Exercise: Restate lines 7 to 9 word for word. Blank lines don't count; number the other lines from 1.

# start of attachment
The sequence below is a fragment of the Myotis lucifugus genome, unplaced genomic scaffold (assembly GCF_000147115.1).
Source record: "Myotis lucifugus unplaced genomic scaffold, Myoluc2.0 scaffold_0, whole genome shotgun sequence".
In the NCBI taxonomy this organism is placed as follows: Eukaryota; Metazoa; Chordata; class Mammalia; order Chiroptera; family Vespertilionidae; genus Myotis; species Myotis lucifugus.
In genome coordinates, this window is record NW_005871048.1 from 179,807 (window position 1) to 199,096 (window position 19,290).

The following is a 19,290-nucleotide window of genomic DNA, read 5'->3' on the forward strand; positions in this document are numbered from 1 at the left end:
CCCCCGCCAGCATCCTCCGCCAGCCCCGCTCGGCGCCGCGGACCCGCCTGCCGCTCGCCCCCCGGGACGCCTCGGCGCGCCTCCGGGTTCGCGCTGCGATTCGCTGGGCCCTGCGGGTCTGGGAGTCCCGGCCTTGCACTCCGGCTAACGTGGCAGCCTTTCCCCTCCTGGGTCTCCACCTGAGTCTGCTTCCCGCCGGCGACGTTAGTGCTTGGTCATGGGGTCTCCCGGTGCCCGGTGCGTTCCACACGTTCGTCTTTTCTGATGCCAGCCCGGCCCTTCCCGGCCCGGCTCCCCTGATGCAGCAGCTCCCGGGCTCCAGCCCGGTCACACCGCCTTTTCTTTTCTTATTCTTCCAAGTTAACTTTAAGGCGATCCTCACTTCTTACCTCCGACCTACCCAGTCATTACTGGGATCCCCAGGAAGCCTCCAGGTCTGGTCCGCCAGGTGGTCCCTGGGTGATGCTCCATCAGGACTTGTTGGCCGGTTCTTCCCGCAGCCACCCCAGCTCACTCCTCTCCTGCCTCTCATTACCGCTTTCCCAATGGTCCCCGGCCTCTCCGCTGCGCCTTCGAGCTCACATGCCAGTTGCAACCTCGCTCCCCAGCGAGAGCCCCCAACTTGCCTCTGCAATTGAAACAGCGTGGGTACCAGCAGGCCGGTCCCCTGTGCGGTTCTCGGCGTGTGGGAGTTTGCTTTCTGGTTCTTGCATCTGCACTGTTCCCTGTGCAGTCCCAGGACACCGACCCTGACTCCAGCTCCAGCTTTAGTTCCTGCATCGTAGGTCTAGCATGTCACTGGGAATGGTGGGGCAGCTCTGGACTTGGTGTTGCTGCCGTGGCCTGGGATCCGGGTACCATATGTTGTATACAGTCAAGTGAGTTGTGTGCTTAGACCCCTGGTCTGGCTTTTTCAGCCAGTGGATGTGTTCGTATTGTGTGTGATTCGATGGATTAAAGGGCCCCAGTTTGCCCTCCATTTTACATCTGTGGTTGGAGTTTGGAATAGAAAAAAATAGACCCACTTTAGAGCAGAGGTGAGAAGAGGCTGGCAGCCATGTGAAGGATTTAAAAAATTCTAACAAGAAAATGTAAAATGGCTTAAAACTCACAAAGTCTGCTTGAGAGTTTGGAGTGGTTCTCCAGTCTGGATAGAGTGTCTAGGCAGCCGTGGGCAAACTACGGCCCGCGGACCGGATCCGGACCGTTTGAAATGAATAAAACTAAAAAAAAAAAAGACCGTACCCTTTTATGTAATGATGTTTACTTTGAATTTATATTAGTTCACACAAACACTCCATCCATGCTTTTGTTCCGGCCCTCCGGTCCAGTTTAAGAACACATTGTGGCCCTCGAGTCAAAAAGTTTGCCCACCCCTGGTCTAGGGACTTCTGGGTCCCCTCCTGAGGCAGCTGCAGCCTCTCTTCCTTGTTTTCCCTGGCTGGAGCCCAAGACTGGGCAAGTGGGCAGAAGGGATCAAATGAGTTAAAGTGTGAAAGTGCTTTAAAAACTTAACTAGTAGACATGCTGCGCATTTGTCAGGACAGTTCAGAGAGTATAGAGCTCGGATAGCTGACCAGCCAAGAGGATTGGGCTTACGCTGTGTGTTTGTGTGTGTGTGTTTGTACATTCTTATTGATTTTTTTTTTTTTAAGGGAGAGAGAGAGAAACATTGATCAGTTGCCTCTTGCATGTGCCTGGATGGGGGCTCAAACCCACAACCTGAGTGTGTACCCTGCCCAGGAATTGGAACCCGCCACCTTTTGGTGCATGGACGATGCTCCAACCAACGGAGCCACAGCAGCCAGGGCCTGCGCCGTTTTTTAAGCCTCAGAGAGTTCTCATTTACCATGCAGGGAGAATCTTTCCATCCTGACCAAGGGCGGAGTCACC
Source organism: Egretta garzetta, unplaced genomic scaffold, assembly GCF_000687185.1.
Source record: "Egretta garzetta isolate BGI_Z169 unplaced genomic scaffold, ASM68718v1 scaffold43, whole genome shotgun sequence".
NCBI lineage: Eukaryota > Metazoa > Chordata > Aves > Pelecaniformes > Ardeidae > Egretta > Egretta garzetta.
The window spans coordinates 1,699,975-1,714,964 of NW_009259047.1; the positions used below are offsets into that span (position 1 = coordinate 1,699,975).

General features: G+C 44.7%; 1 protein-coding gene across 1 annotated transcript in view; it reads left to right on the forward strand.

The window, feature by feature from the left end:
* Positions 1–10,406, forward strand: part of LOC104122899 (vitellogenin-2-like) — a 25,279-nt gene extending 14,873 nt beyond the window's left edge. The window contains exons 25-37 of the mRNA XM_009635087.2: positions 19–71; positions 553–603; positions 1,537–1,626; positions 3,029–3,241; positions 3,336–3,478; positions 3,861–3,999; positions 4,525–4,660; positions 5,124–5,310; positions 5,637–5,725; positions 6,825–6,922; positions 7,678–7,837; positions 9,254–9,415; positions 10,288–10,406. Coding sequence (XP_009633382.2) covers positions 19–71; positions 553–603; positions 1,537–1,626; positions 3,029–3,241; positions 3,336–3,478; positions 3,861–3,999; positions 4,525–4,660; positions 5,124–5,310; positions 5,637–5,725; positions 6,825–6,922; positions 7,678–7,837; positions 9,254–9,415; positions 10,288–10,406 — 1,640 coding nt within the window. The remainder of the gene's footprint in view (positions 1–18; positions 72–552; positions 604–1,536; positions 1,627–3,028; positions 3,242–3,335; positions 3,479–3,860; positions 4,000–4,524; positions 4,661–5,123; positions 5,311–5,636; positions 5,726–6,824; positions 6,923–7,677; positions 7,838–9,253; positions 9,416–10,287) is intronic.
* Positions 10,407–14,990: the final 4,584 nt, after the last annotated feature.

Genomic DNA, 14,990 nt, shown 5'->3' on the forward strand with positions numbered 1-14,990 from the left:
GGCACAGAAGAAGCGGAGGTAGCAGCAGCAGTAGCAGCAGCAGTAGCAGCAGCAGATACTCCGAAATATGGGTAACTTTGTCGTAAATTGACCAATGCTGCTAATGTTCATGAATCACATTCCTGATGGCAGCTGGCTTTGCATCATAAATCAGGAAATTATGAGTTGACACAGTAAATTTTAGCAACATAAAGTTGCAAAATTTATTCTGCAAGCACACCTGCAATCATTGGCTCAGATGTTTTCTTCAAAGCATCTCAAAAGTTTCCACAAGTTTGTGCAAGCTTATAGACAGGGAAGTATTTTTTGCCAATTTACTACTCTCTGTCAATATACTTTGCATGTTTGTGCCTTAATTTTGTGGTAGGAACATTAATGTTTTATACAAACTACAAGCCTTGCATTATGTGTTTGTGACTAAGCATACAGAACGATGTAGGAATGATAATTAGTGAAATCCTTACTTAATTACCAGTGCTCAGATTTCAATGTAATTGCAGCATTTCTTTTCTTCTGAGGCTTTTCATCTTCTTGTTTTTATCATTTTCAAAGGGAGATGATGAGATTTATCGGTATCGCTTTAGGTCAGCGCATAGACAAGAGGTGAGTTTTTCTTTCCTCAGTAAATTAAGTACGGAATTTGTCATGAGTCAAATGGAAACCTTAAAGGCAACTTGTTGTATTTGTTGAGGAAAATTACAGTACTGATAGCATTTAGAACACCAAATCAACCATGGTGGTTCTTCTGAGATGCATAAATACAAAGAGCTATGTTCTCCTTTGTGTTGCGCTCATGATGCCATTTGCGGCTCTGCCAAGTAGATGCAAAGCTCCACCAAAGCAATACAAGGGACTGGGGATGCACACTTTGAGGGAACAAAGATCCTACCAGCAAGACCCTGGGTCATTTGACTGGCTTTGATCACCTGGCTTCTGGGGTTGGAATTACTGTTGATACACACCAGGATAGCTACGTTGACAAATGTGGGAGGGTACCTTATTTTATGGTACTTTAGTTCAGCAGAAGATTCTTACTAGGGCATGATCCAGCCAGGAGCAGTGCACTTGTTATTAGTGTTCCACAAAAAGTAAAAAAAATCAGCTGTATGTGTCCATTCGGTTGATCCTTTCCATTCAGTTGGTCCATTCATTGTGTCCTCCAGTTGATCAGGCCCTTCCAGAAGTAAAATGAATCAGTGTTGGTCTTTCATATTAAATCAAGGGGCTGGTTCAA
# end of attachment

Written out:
Source organism: Egretta garzetta, unplaced genomic scaffold, assembly GCF_000687185.1.
Source record: "Egretta garzetta isolate BGI_Z169 unplaced genomic scaffold, ASM68718v1 scaffold43, whole genome shotgun sequence".
NCBI lineage: Eukaryota > Metazoa > Chordata > Aves > Pelecaniformes > Ardeidae > Egretta > Egretta garzetta.